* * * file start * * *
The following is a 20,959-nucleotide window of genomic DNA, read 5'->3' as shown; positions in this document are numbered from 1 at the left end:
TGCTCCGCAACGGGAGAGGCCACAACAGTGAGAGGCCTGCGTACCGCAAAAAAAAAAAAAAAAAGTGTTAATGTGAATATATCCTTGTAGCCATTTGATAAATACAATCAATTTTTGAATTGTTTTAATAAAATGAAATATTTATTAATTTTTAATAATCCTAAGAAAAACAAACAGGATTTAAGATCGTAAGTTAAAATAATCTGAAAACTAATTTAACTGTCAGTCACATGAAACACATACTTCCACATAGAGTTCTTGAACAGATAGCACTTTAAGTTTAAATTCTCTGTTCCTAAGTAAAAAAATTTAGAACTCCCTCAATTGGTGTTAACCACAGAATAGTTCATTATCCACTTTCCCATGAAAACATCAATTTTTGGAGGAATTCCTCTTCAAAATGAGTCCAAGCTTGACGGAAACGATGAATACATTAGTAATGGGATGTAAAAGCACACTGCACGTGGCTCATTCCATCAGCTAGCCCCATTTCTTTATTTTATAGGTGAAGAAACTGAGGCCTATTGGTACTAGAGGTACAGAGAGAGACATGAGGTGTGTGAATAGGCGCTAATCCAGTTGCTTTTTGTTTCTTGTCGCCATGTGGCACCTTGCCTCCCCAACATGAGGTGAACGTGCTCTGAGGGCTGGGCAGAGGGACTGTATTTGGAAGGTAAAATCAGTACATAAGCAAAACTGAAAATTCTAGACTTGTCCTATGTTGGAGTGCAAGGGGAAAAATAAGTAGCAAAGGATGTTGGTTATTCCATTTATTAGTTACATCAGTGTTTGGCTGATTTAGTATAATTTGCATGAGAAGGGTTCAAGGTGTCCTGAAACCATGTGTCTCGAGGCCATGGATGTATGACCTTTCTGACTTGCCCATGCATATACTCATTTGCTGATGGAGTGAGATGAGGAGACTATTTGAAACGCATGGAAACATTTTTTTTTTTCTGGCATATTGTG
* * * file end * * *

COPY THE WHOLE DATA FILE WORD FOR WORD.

The following is a 20,959-nucleotide window of genomic DNA, read 5'->3' as shown; positions in this document are numbered from 1 at the left end:
TGCTCCGCAACGGGAGAGGCCACAACAGTGAGAGGCCTGCGTACCGCAAAAAAAAAAAAAAAAAGTGTTAATGTGAATATATCCTTGTAGCCATTTGATAAATACAATCAATTTTTGAATTGTTTTAATAAAATGAAATATTTATTAATTTTTAATAATCCTAAGAAAAACAAACAGGATTTAAGATCGTAAGTTAAAATAATCTGAAAACTAATTTAACTGTCAGTCACATGAAACACATACTTCCACATAGAGTTCTTGAACAGATAGCACTTTAAGTTTAAATTCTCTGTTCCTAAGTAAAAAAATTTAGAACTCCCTCAATTGGTGTTAACCACAGAATAGTTCATTATCCACTTTCCCATGAAAACATCAATTTTTGGAGGAATTCCTCTTCAAAATGAGTCCAAGCTTGACGGAAACGATGAATACATTAGTAATGGGATGTAAAAGCACACTGCACGTGGCTCATTCCATCAGCTAGCCCCATTTCTTTATTTTATAGGTGAAGAAACTGAGGCCTATTGGTACTAGAGGTACAGAGAGAGACATGAGGTGTGTGAATAGGCGCTAATCCAGTTGCTTTTTGTTTCTTGTCGCCATGTGGCACCTTGCCTCCCCAACATGAGGTGAACGTGCTCTGAGGGCTGGGCAGAGGGACTGTATTTGGAAGGTAAAATCAGTACATAAGCAAAACTGAAAATTCTAGACTTGTCCTATGTTGGAGTGCAAGGGGAAAAATAAGTAGCAAAGGATGTTGGTTATTCCATTTATTAGTTACATCAGTGTTTGGCTGATTTAGTATAATTTGCATGAGAAGGGTTCAAGGTGTCCTGAAACCATGTGTCTCGAGGCCATGGATGTATGACCTTTCTGACTTGCCCATGCATATACTCATTTGCTGATGGAGTGAGATGAGGAGACTATTTGAAACGCATGGAAACATTTTTTTTTTTCTGGCATATTGTG